Tuesday, May 24, 2011

Last Call

Sorry, residents of Joplin, Missouri.  If you were expecting federal disaster aid to your tornado-stricken city, House GOP majority leader Eric Cantor just took you hostage.

The No. 2 House Republican said that if Congress doles out additional money to assist in the aftermath of natural disasters across the country, the spending may need to be offset.

House Majority Leader Eric Cantor (R-Va.) said “if there is support for a supplemental, it would be accompanied by support for having pay-fors to that supplemental.”

You would think Cantor would at least wait until search teams had stopped finding bodies from the storm 48 hours ago to play the "spending cuts or else" game.  And Joplin is in Roy Blount's old district, now represented by Republican freshman Billy Long.  Yeah, that's right, Cantor's telling other Republicans to go to hell, and that spending cuts will have to be found to pay for helping Joplin.  Republicans really care, don't they?  I wonder what Rep. Long has to say about that?

Damage totals from the Joplin tornado could top $3 billion dollars.  And that's just the insured buildings.  The uninsured?  The price tag on that and the damaged infrastructure in town could be billions more.  Republicans were ready to shut down the government over that much money just a few short months ago.  And now Cantor is warning that cuts will have to be made before Joplin gets any help.

Oh, and just today, more tornadoes ripped through Oklahoma southwest of Oklahoma City, where Republican Tom Cole is the representative in OK-4.  I wonder how he feels about telling the people who live in Chickasha, Oklahoma that his party won't authorize a dime to help them unless Republicans cut that money from some other part of the budget?

Wait, I know, it's the fault of people living in the Midwest in tornado country for living there, isn't it?  Why should people in the other 433 congressional House districts in America pay to help them, right?  It's not like the general welfare clause means anything to the GOP anyway...

Right?  Would Cantor be saying the same thing if a tornado or massive storm swept through VA-7 and the suburbs north of Richmond, causing billions of dollars of damage?  Which would be a worse answer, that he wouldn't expect spending cuts before helping his own district out...or that he would insist upon them?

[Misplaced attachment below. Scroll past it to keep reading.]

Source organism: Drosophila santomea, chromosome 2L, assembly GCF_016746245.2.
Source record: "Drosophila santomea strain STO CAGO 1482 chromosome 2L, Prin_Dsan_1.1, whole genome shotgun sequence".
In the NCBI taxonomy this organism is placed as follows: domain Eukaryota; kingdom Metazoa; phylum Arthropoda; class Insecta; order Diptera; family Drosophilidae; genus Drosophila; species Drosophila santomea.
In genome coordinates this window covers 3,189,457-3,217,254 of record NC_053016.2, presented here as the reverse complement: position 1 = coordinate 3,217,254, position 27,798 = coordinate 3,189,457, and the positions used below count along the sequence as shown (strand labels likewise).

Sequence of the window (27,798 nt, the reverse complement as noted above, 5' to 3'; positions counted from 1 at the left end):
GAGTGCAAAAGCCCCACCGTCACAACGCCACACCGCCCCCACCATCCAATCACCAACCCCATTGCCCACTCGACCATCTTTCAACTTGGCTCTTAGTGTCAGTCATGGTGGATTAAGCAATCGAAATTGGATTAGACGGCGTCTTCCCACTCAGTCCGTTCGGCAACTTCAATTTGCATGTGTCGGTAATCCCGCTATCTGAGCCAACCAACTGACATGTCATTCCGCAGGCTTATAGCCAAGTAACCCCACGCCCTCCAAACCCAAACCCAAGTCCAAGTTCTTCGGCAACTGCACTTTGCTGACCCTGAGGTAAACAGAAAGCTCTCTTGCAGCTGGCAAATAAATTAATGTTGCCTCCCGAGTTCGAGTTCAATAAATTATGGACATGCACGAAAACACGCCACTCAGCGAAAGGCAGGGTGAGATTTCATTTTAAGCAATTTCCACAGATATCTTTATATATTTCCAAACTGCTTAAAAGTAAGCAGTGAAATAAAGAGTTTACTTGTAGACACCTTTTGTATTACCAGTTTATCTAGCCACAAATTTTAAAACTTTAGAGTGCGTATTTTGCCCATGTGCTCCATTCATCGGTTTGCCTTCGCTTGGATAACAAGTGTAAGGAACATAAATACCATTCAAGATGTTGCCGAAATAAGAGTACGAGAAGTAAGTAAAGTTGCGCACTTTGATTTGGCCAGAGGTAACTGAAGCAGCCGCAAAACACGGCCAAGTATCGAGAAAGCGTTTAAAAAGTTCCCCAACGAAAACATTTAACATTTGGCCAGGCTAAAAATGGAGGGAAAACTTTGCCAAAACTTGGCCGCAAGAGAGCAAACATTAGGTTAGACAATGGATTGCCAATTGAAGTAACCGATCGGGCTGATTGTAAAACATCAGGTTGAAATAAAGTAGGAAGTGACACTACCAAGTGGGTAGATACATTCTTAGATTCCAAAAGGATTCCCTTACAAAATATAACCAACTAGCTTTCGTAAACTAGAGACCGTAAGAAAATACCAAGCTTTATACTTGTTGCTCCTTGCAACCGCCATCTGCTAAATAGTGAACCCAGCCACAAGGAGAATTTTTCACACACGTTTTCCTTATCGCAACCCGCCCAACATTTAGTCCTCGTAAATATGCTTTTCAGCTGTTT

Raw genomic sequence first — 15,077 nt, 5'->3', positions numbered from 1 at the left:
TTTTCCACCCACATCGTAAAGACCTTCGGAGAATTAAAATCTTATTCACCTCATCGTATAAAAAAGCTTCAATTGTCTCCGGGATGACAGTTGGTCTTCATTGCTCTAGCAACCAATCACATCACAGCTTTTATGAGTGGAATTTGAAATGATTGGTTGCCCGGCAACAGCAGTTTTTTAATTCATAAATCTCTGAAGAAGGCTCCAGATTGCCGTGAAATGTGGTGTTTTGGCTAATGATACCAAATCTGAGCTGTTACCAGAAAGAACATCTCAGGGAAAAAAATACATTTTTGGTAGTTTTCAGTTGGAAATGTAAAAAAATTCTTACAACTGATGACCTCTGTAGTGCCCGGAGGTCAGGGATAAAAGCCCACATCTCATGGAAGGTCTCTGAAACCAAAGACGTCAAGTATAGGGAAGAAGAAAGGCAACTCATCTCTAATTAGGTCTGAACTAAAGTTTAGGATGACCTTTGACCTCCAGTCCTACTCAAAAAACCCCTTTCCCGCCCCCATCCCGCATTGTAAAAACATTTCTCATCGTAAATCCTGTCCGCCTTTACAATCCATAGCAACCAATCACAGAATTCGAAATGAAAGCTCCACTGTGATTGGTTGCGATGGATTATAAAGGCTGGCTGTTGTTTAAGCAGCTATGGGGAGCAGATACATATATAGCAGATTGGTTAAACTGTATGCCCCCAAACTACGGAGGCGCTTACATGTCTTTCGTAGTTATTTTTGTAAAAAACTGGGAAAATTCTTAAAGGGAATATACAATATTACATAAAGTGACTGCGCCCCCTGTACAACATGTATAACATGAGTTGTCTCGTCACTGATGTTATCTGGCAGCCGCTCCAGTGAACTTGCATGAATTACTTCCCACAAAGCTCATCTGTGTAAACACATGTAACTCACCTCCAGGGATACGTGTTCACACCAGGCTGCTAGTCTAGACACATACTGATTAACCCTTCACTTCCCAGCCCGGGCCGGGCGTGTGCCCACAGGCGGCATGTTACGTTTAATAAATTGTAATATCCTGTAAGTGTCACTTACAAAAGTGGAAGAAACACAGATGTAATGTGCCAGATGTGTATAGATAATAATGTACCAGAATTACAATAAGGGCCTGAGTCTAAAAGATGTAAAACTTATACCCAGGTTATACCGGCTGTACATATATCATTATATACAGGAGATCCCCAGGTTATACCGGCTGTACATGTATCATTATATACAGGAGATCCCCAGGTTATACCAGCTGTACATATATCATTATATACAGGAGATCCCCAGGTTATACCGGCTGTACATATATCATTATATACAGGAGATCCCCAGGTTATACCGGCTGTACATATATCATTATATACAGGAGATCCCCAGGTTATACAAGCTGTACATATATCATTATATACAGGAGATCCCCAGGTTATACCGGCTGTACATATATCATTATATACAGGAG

Somebody should ask him that.  Meanwhile, the Right Wing Noise Machine is already springing into action, with Glenn Beck telling his audience today that he would like to see a tornado-stricken town tell FEMA to turn around and leave rather than accept any federal help, scolding the people of Joplin for not being "prepared enough".

Indeed, how long is it going to take before the 2012 GOP Clown Car kids start attacking the people of Joplin for wanting government handouts and being nothing more than lazy welfare cases who should pay for the clean-up themselves because they live there?

That's the vision of disaster relief Republicans have for America right now.  I wonder how that will play in blood-red Tornado Alley.

Land Of The Rising Core Temperature, Part 31

Some two and a half months after the earthquake and tsunami ravaged the Fukushima Daiichi nuclear plant in Japan, TEPCO officials are only now admitting that all three reactors are in various phases of partial nuclear meltdown, not just reactor #1.

The operator of Japan's tsunami-hit Fukushima nuclear power plant on Tuesday said it believed fuel had partially melted inside three reactors, as long suspected by experts.

Tokyo Electric Power Company (TEPCO) said new readings on water gauges indicated that the fuel had dropped to the bottom of the containment vessels of units two and three, matching its earlier assessment of unit one.